Remember these? The test-dyes from the Battle of Wisby workshop in plant dyeing. We used madder and reseda and got shades of warm red, yellows and light green. I wanted to make a small Christmas gift out of them, and yesterday it was ready. But before I'll show you any pictures of how it turned out, I feel like losing myself among memories of this last summer.
|Plant dyed with madder and reseda.|
Today, snow falls outside my window and there is only a few more days before Christmas. But the colors and the faint smell of madder that still persists in my newly finished Christmas-gift makes me think back upon that workshopday in August. It was Friday, the day before the great battle outside the citywalls of Wisby. It was a really hot summers day, the air was completely still, not the slightest breeze. I came hurrying to the workshop straight from my last battletraining/rehearsal, sweaty and stinking and boyish-looking in my hose and helmet.
|Messenger in a hurry.|
|The workshop has begun.|
When I met the others in the camp they had already begun the workshop with some theory. When I saw how well dressed they all were, I felt that I had to go home and change. (To bad, since I then missed more of the workshop than I really had to.)
|Plant-dyeing in the heat.|
When I returned the dyeing had begun. I had changed into an old green dress with my new apron. I had also wisely changed the kettlehat for a nice strawhat, but still looked like I needed a shower.
|Working with scandalously bare arms.|
|The madder cauldron.|
Eventually, it was time to take the yarn up from the two cauldrons. First we took up half of the reseda yarn, and half of the madder. Those were bright yellow and red. Then we added some powdered iron salt in both of the pots. Instantly the dye-soups got much darker. The reseda turned a dramatic dark green color, the madder got a more brownish, bloody shade of red. The yarn was only in the iron mordant bath for a couple of minutes before we got them up to dry, as it makes the fibers fragile.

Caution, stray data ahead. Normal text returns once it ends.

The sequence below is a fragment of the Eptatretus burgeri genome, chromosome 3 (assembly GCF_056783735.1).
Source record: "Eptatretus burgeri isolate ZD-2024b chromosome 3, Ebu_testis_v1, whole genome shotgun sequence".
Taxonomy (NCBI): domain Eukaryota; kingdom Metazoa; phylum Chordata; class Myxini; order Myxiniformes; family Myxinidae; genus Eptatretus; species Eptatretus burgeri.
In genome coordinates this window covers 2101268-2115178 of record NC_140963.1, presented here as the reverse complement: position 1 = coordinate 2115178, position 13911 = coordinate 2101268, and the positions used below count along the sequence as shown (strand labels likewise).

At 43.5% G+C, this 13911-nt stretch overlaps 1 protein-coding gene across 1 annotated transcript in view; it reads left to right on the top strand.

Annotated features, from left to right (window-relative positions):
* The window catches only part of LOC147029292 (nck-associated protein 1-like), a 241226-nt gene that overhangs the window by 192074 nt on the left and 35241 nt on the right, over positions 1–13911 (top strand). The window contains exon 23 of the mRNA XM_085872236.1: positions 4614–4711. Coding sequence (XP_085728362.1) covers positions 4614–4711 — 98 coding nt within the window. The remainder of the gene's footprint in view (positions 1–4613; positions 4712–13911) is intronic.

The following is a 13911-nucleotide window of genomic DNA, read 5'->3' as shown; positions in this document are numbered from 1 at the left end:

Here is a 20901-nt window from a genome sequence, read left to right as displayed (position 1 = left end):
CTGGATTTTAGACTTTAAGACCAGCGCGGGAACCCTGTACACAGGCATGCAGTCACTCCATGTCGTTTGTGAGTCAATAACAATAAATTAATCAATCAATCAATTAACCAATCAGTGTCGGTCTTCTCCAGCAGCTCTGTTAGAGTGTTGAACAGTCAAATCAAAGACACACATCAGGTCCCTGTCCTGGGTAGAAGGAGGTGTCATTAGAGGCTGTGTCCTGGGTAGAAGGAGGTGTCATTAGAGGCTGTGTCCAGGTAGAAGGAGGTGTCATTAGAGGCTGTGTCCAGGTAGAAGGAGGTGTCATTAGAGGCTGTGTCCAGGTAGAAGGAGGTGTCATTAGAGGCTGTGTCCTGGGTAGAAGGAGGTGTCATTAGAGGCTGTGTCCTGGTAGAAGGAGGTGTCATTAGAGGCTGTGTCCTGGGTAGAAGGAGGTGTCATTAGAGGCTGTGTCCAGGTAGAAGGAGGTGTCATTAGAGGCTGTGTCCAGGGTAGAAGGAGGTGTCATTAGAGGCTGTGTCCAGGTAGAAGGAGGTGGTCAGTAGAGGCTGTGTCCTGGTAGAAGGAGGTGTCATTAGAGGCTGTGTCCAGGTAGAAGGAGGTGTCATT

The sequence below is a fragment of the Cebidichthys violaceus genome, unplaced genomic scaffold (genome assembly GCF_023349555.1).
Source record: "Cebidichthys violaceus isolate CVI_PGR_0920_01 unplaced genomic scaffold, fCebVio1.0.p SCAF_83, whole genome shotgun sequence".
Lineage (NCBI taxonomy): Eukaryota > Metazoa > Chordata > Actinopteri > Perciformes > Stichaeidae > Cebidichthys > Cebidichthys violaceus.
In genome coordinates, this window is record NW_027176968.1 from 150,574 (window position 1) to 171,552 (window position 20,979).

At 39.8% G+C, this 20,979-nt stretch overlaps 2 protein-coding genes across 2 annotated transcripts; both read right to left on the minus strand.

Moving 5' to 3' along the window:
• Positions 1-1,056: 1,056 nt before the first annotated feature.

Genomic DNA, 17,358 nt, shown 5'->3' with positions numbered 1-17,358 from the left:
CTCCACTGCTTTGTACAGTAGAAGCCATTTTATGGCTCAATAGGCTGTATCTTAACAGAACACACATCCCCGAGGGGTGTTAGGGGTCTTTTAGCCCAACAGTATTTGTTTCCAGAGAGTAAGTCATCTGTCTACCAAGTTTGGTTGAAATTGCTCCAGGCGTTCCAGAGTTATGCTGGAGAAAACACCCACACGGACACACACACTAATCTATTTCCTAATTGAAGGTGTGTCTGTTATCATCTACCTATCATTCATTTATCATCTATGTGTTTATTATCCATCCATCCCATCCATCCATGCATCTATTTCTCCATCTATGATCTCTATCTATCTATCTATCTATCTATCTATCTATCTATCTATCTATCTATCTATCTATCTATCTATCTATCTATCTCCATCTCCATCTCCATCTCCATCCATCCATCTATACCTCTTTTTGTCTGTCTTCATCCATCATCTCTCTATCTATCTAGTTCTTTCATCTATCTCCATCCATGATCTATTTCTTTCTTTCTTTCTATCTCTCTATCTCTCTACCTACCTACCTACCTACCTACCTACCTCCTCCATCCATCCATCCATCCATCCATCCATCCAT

|So many colors, out of only two dyes!|
The day ended in a unusually quiet party gathering around the campfire, as none of the participants in the battle the next day was allowed to drink and a good nights sleep was recommended. I was so full of the experiences of the day that I didnt want to go to bed, but eventually I did.
And that was it. The next day changed everything.
(But, when I think about it, every day changes everything.)
|The end of a really good day.|
Now all of this, daydreaming of a summer long past, begun when I felt the faint smell of madder still persisting in the yarn of the Christmas gift I finished yesterday.
I did it again, another silly needlebound cellphone cover. I had no clear idea about how I wanted it to look, but I made this cover striped as I find it more stimulating and fun to work with two needles/colors. And as I followed my own advice and keept a playful approach to the project, it ended up as a cheerful tiger with a tablet woven cord for a tail.